Increasingly common in the fields and orchards of Bajo Segura, the fox (Vulpes vulpes) is now being more regularly sighted close to residential areas and even on the streets of some local urbanisations. This week it has been seen on the edge of El Chaparral, and La Mata in Torrevieja.
It is not a protected species, but it is very elusive, although its presence in forest and agricultural areas of the Vega Baja is not unusual. It can regularly be seen roaming around Las Rabosas, Guardamar del Segura or Cala de la Zorra in Torrevieja.
According to the biologist Juan Antonio Pujol, an explanation for this higher frequency of sightings can be found in the months of confinement and de-escalation as a result of the health crisis.
The foxes breed in spring, litters of six and seven cubs, and the specimens that appear regularly on social networks are young. They add to the wealth of natural fauna that can be seen in the Vega Baja in these covid months.
Another striking example of wildlife returning to the area is the flamingo breeding for the first time in the Torrevieja lagoon, and there is also a greater presence of hedgehogs, ladder snakes and other animals that can be increasingly observed in residential areas, even after the silence and tranquillity of confinement has come to an end.
But the fox has always been there. Their tracks and the remains of their excrement are common on the roads most travelled by visitors to the Natural Park, before and after the pandemic.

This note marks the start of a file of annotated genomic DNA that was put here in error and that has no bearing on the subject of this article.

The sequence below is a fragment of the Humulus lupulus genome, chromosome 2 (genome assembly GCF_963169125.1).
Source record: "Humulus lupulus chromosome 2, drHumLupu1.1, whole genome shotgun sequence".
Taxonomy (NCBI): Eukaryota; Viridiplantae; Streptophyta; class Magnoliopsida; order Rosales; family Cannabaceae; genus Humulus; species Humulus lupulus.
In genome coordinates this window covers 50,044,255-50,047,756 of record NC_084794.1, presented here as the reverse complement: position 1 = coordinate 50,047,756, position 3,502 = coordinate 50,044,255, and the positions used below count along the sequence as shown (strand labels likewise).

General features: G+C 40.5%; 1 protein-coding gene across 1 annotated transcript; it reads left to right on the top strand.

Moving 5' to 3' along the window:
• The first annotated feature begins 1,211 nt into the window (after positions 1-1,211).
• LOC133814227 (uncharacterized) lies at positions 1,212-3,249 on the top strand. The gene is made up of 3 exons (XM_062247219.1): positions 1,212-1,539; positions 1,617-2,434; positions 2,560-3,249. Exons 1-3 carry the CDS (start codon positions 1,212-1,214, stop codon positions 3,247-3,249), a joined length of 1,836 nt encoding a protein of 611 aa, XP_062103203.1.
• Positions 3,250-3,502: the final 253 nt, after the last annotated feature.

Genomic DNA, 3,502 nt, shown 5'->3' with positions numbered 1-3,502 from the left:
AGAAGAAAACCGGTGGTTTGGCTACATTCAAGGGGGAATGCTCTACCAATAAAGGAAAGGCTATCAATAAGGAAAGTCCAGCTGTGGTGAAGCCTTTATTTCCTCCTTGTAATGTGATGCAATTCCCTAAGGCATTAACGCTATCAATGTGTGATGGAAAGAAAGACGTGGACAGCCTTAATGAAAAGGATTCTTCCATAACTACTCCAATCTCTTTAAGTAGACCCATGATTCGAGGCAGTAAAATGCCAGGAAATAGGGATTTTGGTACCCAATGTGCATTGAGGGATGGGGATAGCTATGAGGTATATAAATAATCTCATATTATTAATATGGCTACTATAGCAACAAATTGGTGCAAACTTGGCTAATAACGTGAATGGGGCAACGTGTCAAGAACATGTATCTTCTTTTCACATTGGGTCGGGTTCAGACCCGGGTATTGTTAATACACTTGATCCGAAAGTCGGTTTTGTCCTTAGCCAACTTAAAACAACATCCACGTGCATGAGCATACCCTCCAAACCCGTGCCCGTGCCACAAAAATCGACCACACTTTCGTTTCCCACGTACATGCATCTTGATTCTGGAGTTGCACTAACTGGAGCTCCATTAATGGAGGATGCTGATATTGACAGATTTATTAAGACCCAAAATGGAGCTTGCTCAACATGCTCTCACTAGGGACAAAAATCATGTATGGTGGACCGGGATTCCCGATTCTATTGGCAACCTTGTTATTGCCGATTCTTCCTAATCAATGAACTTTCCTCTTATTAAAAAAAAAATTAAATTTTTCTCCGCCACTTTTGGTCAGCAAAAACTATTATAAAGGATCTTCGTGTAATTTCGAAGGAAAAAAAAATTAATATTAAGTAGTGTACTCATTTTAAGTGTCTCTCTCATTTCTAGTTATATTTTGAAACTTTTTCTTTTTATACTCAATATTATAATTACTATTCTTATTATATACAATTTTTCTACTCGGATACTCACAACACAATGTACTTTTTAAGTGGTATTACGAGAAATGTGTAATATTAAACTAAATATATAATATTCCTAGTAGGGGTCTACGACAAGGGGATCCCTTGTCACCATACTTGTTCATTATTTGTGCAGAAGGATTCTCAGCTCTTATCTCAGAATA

In addition to Torrevieja there is also more information on examples of wildlife seen in places where there has previously been none, or very little, such as the Orihuela Costa urbanisations, where only small areas of Mediterranean vegetation remain without human presence around the boulevards and ravines that have not yet been urbanised by the Orihuela Council, especially in the surroundings of the Dehesa de Campoamor.
Sightings of foxes are commonplace on the secondary roads that cross the protected landscape of Sierra Escalona, Rebate, Torreagüera and where San Miguel de Salinas meets with Orihuela Costa. They usually make “their rounds” at daybreak or early in the morning.
The fox is very useful in its environment because, like all predators, it keeps down the populations of rabbits and rodents and also keeps at bay the diseases that these animals can transmit. The fox eats everything, and if it needs to, it is able to get close to residential areas and survive in them, even if they are densely populated. He can survive by eating fruit as some vineyards in the natural park will confirm, but he much prefers rabbits and rodents.
Scientific estimates indicate that a single fox is capable of hunting 3,000 rodents a year, a plus when the increase in the presence of rats is making itself felt in residential areas on the coast. It is also a specialist in rabbits, and this is also a useful advantage to farmers in the Vega Baja where there are large agricultural areas affected by the damage they cause to crops.
Image: Crónicas Naturales de Torrevieja